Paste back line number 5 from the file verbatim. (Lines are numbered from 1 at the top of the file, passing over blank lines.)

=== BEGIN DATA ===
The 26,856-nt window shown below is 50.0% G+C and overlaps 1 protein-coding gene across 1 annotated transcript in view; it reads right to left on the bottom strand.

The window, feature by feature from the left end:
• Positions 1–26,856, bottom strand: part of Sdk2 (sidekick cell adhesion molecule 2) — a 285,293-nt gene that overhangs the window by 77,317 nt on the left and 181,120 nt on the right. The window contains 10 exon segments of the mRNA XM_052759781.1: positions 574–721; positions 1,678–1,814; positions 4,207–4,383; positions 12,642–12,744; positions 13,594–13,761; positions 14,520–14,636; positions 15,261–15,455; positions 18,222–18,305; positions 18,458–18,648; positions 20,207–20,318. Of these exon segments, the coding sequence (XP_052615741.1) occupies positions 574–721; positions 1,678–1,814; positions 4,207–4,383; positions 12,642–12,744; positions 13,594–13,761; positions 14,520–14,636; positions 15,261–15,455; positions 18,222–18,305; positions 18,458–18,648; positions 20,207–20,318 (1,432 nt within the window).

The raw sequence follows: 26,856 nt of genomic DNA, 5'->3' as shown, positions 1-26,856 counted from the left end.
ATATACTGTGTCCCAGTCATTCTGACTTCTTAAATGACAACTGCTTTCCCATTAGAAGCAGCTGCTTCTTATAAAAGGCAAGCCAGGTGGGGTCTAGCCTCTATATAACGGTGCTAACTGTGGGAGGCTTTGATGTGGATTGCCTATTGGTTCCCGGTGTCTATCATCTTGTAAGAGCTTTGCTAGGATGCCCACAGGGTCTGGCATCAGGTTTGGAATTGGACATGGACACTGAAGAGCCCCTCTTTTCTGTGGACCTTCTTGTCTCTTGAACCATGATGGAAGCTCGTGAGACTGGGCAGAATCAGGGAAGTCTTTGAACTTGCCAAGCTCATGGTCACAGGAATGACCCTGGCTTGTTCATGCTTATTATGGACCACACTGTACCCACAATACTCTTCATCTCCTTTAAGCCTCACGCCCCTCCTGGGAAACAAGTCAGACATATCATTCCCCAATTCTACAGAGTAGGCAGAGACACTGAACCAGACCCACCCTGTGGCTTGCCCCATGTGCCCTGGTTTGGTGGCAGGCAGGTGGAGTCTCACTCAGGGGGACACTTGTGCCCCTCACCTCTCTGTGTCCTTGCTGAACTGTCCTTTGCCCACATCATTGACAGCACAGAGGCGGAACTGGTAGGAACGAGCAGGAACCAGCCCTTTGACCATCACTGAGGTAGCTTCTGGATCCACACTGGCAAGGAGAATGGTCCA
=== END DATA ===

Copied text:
ATATACTGTGTCCCAGTCATTCTGACTTCTTAAATGACAACTGCTTTCCCATTAGAAGCAGCTGCTTCTTATAAAAGGCAAGCCAGGTGGGGTCTAGCCTCTATATAACGGTGCTAACTGTGGGAGGCTTTGATGTGGATTGCCTATTGGTTCCCGGTGTCTATCATCTTGTAAGAGCTTTGCTAGGATGCCCACAGGGTCTGGCATCAGGTTTGGAATTGGACATGGACACTGAAGAGCCCCTCTTTTCTGTGGACCTTCTTGTCTCTTGAACCATGATGGAAGCTCGTGAGACTGGGCAGAATCAGGGAAGTCTTTGAACTTGCCAAGCTCATGGTCACAGGAATGACCCTGGCTTGTTCATGCTTATTATGGACCACACTGTACCCACAATACTCTTCATCTCCTTTAAGCCTCACGCCCCTCCTGGGAAACAAGTCAGACATATCATTCCCCAATTCTACAGAGTAGGCAGAGACACTGAACCAGACCCACCCTGTGGCTTGCCCCATGTGCCCTGGTTTGGTGGCAGGCAGGTGGAGTCTCACTCAGGGGGACACTTGTGCCCCTCACCTCTCTGTGTCCTTGCTGAACTGTCCTTTGCCCACATCATTGACAGCACAGAGGCGGAACTGGTAGGAACGAGCAGGAACCAGCCCTTTGACCATCACTGAGGTAGCTTCTGGATCCACACTGGCAAGGAGAATGGTCCA